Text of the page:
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Laconia property tax burden rises 2.2% for 2013

LACONIA — The New Hampshire Department of Revenue Administration has set the 2013 property tax rate at $22.08 per $1,000 of assessed value, and increase of $1.08, or 5.1 percent, over the 2012 rate.

The amount to be raised by property taxes rose by $831,733, or 2.2 percent, from $38,479,735 to $39,311,468, while the total assessed valuation fell by $53,649,580, or 2.9 percent, from $1,857,853,703 to $1,804,204,123.

The city tax increased from $8.14 to $8.55, the local school tax from $8.81 to $9.40, the state education tax from $2.59 to $2.66 and the county tax from $1.46 to $1.47.

The city's tax cap, enacted by voters in 2005, limits the increase in the total amount of property taxes collected to the previous year's number times an official measure of inflation. An extra allowance for increase due to the value of new building permits is also allowed.

Last Updated on Saturday, 23 November 2013 02:05

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Belmont man charged with possessing loaded gun in car

GILFORD — A Belmont man has been charged with one misdemeanor count of possessing a loaded weapon in a vehicle without a permit and one felony count of possession of heroin.

Police said an officer on routine patrol at 7:45 p.m. on November 18 noticed two suspicious cars in the Airport Plaza parking lots along with a group of individuals gathered around the vehicles.

The officer spoke with Elwin Weeks, 30, of Brown Hill Road and saw a handgun in plain view in the car. Through the course of his investigation, he found the handgun — a Walther P-99 — was loaded.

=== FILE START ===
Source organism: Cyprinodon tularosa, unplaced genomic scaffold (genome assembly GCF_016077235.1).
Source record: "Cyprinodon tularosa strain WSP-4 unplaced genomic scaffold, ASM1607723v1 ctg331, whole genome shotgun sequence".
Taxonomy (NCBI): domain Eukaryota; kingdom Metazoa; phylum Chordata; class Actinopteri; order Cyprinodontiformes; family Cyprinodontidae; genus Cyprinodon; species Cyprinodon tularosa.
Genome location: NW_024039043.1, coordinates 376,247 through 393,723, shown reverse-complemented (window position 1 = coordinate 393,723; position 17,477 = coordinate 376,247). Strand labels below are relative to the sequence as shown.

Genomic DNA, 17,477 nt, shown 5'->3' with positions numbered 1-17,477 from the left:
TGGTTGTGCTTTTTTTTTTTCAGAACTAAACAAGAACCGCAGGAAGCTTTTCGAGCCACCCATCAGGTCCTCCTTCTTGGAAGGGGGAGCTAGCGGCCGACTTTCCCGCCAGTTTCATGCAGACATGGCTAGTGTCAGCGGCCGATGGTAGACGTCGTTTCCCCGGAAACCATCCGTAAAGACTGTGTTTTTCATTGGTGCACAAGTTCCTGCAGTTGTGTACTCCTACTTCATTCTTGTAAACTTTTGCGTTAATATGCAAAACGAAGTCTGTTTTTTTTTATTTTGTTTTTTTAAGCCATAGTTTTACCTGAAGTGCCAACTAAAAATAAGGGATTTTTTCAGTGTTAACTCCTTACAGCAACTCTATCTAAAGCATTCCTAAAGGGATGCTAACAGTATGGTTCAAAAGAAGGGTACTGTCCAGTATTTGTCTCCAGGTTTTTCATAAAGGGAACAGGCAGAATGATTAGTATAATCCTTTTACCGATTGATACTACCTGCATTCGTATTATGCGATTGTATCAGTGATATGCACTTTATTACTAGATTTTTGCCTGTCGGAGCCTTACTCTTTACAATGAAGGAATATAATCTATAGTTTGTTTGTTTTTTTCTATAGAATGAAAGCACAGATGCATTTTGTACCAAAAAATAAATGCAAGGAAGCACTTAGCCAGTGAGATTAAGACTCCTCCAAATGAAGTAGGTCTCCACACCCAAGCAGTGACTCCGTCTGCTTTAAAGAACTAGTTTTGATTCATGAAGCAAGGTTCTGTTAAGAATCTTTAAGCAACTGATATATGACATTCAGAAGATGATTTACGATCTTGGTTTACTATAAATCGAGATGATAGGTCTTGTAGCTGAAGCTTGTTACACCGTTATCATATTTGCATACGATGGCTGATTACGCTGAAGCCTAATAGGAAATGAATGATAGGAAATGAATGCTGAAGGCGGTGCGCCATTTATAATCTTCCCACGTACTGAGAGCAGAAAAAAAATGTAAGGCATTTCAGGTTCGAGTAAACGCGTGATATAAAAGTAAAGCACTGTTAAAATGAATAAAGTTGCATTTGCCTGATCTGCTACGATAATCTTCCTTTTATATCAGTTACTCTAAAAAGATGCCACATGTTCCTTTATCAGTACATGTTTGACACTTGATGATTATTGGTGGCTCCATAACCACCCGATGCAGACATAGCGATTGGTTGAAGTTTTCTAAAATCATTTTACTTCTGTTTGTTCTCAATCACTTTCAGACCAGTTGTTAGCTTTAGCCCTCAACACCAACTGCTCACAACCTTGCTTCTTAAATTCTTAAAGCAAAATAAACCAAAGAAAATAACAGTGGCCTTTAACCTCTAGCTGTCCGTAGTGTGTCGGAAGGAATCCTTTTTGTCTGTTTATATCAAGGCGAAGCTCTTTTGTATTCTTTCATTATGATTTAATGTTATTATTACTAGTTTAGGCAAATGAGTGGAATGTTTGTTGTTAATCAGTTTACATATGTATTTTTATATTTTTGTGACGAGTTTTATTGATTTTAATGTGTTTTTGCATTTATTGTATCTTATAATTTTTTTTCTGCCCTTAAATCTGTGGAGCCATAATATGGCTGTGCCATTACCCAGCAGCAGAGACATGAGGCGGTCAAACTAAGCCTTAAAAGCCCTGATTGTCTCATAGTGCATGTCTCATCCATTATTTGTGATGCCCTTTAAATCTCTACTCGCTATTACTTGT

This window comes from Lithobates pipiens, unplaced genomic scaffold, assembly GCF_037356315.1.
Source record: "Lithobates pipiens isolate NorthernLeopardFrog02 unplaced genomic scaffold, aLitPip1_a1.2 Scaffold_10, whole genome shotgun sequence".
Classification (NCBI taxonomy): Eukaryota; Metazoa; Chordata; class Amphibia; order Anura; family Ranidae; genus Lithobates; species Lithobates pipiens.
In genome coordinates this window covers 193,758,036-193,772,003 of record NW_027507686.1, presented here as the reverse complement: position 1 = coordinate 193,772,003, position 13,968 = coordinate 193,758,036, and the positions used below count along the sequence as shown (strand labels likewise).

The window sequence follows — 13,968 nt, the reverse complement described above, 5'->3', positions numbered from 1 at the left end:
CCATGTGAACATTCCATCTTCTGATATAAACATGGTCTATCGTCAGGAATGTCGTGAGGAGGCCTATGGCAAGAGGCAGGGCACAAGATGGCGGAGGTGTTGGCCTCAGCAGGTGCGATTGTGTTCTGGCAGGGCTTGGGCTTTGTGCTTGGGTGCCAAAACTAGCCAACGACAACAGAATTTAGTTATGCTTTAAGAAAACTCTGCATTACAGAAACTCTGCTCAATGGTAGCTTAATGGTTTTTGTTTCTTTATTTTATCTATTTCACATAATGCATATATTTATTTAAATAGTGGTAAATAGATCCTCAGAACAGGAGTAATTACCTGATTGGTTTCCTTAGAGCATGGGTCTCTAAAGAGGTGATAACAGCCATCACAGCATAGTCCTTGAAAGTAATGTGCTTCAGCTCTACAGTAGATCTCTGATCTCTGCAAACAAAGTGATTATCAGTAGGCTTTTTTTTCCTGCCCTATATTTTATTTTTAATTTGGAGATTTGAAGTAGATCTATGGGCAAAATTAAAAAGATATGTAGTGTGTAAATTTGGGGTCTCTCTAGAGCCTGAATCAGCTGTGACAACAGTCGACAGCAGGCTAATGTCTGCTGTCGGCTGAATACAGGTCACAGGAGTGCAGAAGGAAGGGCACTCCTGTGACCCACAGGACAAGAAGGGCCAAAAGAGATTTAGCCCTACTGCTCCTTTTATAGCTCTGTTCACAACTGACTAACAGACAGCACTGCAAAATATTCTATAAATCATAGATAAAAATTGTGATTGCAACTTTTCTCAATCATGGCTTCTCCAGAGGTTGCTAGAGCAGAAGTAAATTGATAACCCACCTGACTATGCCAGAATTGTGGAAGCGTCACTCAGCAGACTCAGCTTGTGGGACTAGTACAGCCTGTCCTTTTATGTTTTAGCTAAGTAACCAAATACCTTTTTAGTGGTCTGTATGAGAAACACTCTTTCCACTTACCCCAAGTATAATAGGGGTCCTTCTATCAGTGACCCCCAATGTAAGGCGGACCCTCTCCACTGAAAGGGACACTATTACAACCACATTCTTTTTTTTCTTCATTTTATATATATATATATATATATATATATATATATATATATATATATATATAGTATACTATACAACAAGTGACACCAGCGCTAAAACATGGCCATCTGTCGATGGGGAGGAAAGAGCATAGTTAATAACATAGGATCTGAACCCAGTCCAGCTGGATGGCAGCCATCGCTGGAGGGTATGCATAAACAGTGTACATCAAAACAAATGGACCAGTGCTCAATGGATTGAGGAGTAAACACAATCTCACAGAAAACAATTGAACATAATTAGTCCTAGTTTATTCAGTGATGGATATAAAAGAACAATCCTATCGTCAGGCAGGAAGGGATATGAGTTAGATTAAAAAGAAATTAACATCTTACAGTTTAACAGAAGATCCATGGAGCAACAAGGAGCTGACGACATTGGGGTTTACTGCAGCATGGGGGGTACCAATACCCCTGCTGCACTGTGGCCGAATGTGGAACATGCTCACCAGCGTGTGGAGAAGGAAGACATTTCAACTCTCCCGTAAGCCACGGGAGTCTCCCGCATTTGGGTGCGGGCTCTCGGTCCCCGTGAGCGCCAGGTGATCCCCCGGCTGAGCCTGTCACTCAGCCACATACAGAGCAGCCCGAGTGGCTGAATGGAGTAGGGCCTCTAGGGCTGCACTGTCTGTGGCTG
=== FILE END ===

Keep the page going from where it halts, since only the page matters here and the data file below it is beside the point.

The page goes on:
It is against N.H. law to have a loaded gun in a car without a concealed weapon permit.

Police also said they found a small amount of heroin on him.

Weeks was released on personal recognizance bail and is scheduled to appear in the 4th Circuit Court, Laconia Division on December 19.

Last Updated on Saturday, 23 November 2013 02:01

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Hosmer & Forreter confident health insurance for near-poor will get done

CONCORD — Although the effort to expand Medicaid ran aground in the New Hampshire Senate on Thursday, the two senators from the Lakes Region — Democrat Andrew Hosmer of Laconia and Republican Jeanie Forrester of Meredith — believe that a compromise will be reached and the program will go forward.

"It was the timing we got stuck on," Hosmer said yesterday. "We've got minor issues holding up major health care reform. My disappointment is that we had an opportunity to do something," he continued. "But many of us, on both sides of the aisle, remain optimistic."

"We were almost there," remarked Forrester. "It didn't work, but I believe we can make it work."